This hammer and axe came into my possession on a rather sad note. My father passed very suddenly and unexpected in late January of this year. I feel fortunate that I was able to be at his side before he passed, and to be there to console my mother and siblings. While helping my mother to adjust and settle back into her new environment I discovered the axe and hammer carefully stowed in their respective places on the wall of my fathers work area. It is said that a smell or taste can evoke memories from ones childhood. Seeing the hammer hanging on the wall immediately brought to mind my fathers words and the image of his powerful hands deftly making the hammer sing as it drove nails into place.
Of these two items the hammer is most significant, my father brought this with him when he and my mother immigrated to Canada from Germany in 1961. It was the hammer used in building their house in the 70′s, a tool my father cherished and used with delight. He admired it’s quality and would proudly display the polished unmarred striking face which had driven countless thousands of nails through 5 decades of rigorous use. Seeing the hammer hang there I immediately envisioned a new purpose for it. Rather than become a dusty relic among the many other forlorn tools on my fathers wall it will be the hammer used in building our house this year. A fitting legacy bestowed upon a simple tool.
The axe brings to mind a different perspective of the tools on our family farm throughout my childhood. It is one of the countless tools acquired from the many small farm auctions that occurred throughout the 60′s and 70′s. A sad reminder to the demise of so many family farms at that time, the loss of a unique and sustainable lifestyle and the institution of mega-farms, quota’s and government intervention. This like so many other tools became an item used on a daily basis to accomplish specific tasks prevalent on a busy small farm. In some respects these tools were used somewhat inappropriately for their designed purposes however they did accomplish many task. This axe was designed to be used as a tool for finishing hewn timbers or other refined chopping tasks mainly involved in log and timber construction. On our farm it ended up being used as an all round chopping tool including making kindling, chopping wood, de-limbing trees and of late to help peel poles for my mothers trellises. The tools on our farm where always respected and well cared for, something that our father instilled upon us. I quickly rummaged through the old shed and found some appropriate tools for my mother to use as a replacement to this axe. This wonderful tool will become my right hand when I refine the timbers and logs for our house this summer.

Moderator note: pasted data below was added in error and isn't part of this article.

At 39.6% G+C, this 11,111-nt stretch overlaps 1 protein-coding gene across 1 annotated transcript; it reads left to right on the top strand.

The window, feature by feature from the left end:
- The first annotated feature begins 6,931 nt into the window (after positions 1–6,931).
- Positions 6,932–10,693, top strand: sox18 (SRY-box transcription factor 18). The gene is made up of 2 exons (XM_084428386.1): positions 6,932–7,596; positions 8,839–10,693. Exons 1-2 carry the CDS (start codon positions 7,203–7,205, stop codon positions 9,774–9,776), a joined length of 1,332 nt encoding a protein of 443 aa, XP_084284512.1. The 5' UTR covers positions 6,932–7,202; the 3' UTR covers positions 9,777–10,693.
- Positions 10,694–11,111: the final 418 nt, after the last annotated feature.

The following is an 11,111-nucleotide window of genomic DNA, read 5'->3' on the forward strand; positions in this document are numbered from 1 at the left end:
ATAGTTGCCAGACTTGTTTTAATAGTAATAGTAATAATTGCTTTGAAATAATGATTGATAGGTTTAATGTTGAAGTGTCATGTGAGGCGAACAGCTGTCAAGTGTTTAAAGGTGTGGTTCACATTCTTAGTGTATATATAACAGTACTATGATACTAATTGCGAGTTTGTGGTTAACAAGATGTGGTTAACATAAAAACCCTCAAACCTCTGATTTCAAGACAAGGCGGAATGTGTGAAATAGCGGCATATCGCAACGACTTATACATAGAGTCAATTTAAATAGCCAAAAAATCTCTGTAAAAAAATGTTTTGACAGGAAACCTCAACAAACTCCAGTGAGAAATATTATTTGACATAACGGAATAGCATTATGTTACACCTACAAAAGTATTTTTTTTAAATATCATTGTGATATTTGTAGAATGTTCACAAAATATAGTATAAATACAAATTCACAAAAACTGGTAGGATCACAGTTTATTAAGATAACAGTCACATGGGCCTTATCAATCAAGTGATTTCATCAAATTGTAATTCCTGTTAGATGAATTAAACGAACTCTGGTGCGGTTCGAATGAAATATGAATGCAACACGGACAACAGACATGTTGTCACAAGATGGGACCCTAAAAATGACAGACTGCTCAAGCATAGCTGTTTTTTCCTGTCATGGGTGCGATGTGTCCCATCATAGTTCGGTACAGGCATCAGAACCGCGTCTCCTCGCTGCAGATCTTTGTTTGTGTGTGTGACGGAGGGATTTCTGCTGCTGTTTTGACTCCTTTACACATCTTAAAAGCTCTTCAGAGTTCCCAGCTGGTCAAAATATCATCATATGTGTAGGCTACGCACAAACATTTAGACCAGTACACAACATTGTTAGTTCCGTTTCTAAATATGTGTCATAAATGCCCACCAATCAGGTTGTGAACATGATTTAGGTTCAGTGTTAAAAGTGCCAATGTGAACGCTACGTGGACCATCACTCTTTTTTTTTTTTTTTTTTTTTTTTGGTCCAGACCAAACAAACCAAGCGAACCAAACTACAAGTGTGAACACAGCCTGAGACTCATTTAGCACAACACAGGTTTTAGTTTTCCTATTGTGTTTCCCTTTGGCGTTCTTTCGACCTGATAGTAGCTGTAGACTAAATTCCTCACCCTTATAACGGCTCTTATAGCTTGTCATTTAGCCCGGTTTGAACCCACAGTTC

I miss my father greatly, his appreciation of life, hard labors and deep love for his family are profoundly rooted within me. These tools are an Ode to his hard labors as he forged out an existence for his family amid the wilderness of central Alberta.